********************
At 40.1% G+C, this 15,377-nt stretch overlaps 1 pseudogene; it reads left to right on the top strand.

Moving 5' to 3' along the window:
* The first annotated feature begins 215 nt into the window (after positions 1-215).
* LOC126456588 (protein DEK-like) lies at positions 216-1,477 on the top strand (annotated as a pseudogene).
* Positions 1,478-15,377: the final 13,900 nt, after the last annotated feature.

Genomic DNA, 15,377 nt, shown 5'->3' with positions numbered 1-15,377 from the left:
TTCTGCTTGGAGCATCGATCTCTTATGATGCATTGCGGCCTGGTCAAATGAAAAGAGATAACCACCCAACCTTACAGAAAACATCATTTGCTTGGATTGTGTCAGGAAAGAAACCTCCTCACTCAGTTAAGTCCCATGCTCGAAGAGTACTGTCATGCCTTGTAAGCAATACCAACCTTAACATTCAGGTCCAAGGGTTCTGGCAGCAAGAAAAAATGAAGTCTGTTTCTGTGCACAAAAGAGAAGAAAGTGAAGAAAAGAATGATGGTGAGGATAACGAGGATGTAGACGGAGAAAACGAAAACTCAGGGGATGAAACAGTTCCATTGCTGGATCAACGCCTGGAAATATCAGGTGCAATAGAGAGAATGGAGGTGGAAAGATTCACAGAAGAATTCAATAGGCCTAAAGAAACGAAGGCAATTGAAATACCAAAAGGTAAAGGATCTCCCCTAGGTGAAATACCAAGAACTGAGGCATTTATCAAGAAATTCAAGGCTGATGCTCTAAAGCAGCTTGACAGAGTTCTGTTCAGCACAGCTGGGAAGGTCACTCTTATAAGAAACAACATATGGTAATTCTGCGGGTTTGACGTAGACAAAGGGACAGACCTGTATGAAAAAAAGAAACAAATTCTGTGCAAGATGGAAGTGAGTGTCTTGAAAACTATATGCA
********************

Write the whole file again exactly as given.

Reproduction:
At 40.1% G+C, this 15,377-nt stretch overlaps 1 pseudogene; it reads left to right on the top strand.

Moving 5' to 3' along the window:
* The first annotated feature begins 215 nt into the window (after positions 1-215).
* LOC126456588 (protein DEK-like) lies at positions 216-1,477 on the top strand (annotated as a pseudogene).
* Positions 1,478-15,377: the final 13,900 nt, after the last annotated feature.

Genomic DNA, 15,377 nt, shown 5'->3' with positions numbered 1-15,377 from the left:
TTCTGCTTGGAGCATCGATCTCTTATGATGCATTGCGGCCTGGTCAAATGAAAAGAGATAACCACCCAACCTTACAGAAAACATCATTTGCTTGGATTGTGTCAGGAAAGAAACCTCCTCACTCAGTTAAGTCCCATGCTCGAAGAGTACTGTCATGCCTTGTAAGCAATACCAACCTTAACATTCAGGTCCAAGGGTTCTGGCAGCAAGAAAAAATGAAGTCTGTTTCTGTGCACAAAAGAGAAGAAAGTGAAGAAAAGAATGATGGTGAGGATAACGAGGATGTAGACGGAGAAAACGAAAACTCAGGGGATGAAACAGTTCCATTGCTGGATCAACGCCTGGAAATATCAGGTGCAATAGAGAGAATGGAGGTGGAAAGATTCACAGAAGAATTCAATAGGCCTAAAGAAACGAAGGCAATTGAAATACCAAAAGGTAAAGGATCTCCCCTAGGTGAAATACCAAGAACTGAGGCATTTATCAAGAAATTCAAGGCTGATGCTCTAAAGCAGCTTGACAGAGTTCTGTTCAGCACAGCTGGGAAGGTCACTCTTATAAGAAACAACATATGGTAATTCTGCGGGTTTGACGTAGACAAAGGGACAGACCTGTATGAAAAAAAGAAACAAATTCTGTGCAAGATGGAAGTGAGTGTCTTGAAAACTATATGCA